- The April precipitation outlook tilts towards above normal conditions, especially in northwestern Minnesota. April precipitation normals range from one and one half inches in northwestern Minnesota to around three inches in southeastern counties. The historical probability of measurable precipitation for any given day in April ranges from 20 percent in the far northwest to 35 percent in the southeast.
[see: Climate Prediction Center 30-day Outlook | April Precipitation Normal Map]
- The April temperature outlook offers no strong indications of either above or below normal temperatures in Minnesota. Normal April high temperatures are in the mid to upper 40's early in the month, rising to the low 60's by month's end. Early April normal low temperatures are near 20 in the north, near 30 in the south. By month's end, low temperatures average in the mid 30's in the north, near 40 in the south.
[see: Climate Prediction Center 30-day Outlook | April Temperature Normal Map]
- The 90-day precipitation outlook for April through June indicates no significant tendencies away from climatological probabilities across Minnesota. The April through June temperature projection offers equal chances of above, near, or below average conditions.
[see: Climate Prediction Center 90-day Outlook]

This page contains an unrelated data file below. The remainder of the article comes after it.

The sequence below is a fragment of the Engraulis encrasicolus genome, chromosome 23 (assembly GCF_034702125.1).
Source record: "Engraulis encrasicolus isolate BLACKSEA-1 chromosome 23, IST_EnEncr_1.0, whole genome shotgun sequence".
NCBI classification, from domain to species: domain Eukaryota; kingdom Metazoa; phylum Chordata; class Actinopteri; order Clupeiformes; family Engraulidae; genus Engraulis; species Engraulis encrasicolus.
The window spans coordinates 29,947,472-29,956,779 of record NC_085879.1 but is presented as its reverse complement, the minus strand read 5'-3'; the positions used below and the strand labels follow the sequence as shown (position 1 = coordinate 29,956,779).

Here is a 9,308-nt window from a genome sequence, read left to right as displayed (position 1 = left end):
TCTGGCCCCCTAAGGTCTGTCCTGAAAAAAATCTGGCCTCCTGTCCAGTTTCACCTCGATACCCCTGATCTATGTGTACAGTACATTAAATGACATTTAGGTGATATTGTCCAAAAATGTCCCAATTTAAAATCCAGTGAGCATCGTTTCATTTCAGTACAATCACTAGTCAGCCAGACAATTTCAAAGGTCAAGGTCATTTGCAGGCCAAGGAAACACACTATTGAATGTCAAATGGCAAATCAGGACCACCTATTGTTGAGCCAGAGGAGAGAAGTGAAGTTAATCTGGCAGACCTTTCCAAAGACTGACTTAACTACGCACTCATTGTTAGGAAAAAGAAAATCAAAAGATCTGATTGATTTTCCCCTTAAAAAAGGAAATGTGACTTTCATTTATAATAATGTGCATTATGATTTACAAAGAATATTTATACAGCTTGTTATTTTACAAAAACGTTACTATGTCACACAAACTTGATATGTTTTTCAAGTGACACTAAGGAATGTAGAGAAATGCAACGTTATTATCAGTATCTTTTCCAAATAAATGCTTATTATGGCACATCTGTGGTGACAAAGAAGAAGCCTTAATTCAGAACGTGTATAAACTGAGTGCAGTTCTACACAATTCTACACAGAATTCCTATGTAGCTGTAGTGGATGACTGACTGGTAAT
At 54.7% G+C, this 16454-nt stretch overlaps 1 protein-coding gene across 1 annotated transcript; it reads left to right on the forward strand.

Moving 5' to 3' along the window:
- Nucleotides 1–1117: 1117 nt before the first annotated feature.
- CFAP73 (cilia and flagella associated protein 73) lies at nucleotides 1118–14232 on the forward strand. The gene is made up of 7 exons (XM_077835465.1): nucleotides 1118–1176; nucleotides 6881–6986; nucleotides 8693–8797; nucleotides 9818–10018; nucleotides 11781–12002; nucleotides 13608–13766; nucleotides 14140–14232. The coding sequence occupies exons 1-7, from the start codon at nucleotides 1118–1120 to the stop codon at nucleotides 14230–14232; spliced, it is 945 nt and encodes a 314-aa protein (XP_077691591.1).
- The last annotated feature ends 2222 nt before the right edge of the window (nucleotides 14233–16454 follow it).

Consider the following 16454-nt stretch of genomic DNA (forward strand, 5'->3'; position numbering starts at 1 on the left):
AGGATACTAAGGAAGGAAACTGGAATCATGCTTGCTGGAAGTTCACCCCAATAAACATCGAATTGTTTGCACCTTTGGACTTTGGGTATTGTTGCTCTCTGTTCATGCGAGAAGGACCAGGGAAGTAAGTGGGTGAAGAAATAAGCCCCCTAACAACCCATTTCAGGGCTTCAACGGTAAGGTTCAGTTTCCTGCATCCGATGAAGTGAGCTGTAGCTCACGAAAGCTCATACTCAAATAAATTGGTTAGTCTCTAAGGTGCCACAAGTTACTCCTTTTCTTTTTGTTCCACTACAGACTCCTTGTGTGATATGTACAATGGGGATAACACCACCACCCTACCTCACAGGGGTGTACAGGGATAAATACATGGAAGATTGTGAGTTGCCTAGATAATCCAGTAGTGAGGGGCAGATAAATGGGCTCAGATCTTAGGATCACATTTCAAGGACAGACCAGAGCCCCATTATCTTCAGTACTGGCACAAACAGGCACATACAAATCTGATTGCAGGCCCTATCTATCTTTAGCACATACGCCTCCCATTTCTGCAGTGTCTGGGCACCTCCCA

- No significant snowmelt induced flooding is expected this spring along Minnesota's rivers. The National Weather Service produces long-range probabilistic river stage and discharge outlooks for the Red River, Minnesota River, and Mississippi River basins. These products are part of the National Weather Service's Advanced Hydrologic Prediction Service (AHPS).
[see: National Weather Service River Forecast Center]
From the author:
Notes from around the state:
Upcoming dates of note:
- April 17: National Weather Service releases 30/90 day temperature and precipitation outlooks
Web sites featured in this edition:
- http://climate.umn.edu - Minnesota Climatology Working Group, Minnesota DNR Waters and U of M Dept. of Soil, Water, and Climate
- http://www.drought.unl.edu - National Drought Mitigation Center
- http://water.usgs.gov/cgi-bin/dailyMainW?state=mn&map_type=weekd - U.S. Geological Survey
- http://www.lre.usace.army.mil - Detroit District, US Army Corps of Engineers
- http://www.nass.usda.gov - USDA, National Agricultural Statistics Service
- http://www.mrr.dot.state.mn.us - Minnesota Department of Transportation, Office of Materials
- http://mndnr.gov/forestry - Minnesota Department of Natural Resources, Division of Forestry
- http://www.cpc.ncep.noaa.gov - Climate Prediction Center, National Weather Service
- http://www.crh.noaa.gov/ncrfc - North Central River Forecast Center, National Weather Service